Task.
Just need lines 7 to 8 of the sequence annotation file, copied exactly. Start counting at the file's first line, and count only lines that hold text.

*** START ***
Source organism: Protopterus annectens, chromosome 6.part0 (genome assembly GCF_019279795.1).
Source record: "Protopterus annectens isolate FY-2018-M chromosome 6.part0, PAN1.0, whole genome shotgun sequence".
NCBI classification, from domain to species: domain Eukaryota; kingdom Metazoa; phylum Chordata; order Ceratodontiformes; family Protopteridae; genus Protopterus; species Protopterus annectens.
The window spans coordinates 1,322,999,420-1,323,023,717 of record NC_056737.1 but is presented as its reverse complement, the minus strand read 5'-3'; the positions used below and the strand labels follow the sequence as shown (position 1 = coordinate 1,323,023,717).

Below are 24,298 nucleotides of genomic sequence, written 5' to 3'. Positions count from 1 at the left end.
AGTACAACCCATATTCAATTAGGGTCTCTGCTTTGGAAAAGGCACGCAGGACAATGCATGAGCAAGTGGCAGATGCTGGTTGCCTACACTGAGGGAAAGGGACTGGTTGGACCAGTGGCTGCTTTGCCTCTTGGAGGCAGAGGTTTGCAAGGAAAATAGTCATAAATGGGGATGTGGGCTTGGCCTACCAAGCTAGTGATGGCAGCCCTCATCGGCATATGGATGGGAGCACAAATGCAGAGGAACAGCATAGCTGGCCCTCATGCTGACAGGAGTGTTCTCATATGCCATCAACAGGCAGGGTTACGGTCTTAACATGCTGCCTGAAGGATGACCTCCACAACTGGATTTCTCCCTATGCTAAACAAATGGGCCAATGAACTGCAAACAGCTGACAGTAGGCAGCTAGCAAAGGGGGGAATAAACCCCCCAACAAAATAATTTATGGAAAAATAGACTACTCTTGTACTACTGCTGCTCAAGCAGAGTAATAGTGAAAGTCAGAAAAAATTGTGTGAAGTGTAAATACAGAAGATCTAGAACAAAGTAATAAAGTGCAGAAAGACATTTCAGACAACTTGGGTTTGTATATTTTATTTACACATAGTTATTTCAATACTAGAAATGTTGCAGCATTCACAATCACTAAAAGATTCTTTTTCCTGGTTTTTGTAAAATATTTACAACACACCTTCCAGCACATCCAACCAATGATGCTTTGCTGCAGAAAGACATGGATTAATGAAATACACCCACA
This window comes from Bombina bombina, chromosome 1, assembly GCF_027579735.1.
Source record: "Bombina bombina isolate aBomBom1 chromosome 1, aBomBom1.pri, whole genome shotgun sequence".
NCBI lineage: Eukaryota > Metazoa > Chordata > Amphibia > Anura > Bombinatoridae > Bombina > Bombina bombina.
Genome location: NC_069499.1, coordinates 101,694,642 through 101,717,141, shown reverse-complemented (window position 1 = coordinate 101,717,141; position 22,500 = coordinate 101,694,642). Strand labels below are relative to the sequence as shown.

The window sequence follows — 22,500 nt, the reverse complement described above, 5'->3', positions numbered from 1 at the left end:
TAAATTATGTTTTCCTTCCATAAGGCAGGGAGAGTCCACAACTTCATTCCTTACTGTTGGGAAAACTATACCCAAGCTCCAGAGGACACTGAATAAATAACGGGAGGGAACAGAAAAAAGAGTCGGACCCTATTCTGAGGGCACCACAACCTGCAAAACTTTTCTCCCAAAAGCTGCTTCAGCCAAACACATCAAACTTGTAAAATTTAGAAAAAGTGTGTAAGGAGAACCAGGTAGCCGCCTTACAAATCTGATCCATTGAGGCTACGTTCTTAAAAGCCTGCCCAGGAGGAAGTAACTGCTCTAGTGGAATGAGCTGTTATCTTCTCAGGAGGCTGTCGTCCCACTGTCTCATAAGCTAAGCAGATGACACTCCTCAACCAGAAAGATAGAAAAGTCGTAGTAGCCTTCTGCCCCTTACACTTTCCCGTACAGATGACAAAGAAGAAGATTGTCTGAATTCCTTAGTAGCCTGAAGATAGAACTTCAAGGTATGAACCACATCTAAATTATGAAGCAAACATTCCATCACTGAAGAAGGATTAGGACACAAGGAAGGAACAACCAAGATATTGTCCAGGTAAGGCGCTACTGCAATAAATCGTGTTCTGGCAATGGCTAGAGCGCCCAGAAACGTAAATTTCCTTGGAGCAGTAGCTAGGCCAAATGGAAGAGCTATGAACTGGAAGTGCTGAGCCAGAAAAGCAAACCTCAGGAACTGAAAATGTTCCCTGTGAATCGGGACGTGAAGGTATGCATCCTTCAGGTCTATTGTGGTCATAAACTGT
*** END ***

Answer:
This window comes from Bombina bombina, chromosome 1, assembly GCF_027579735.1.
Source record: "Bombina bombina isolate aBomBom1 chromosome 1, aBomBom1.pri, whole genome shotgun sequence".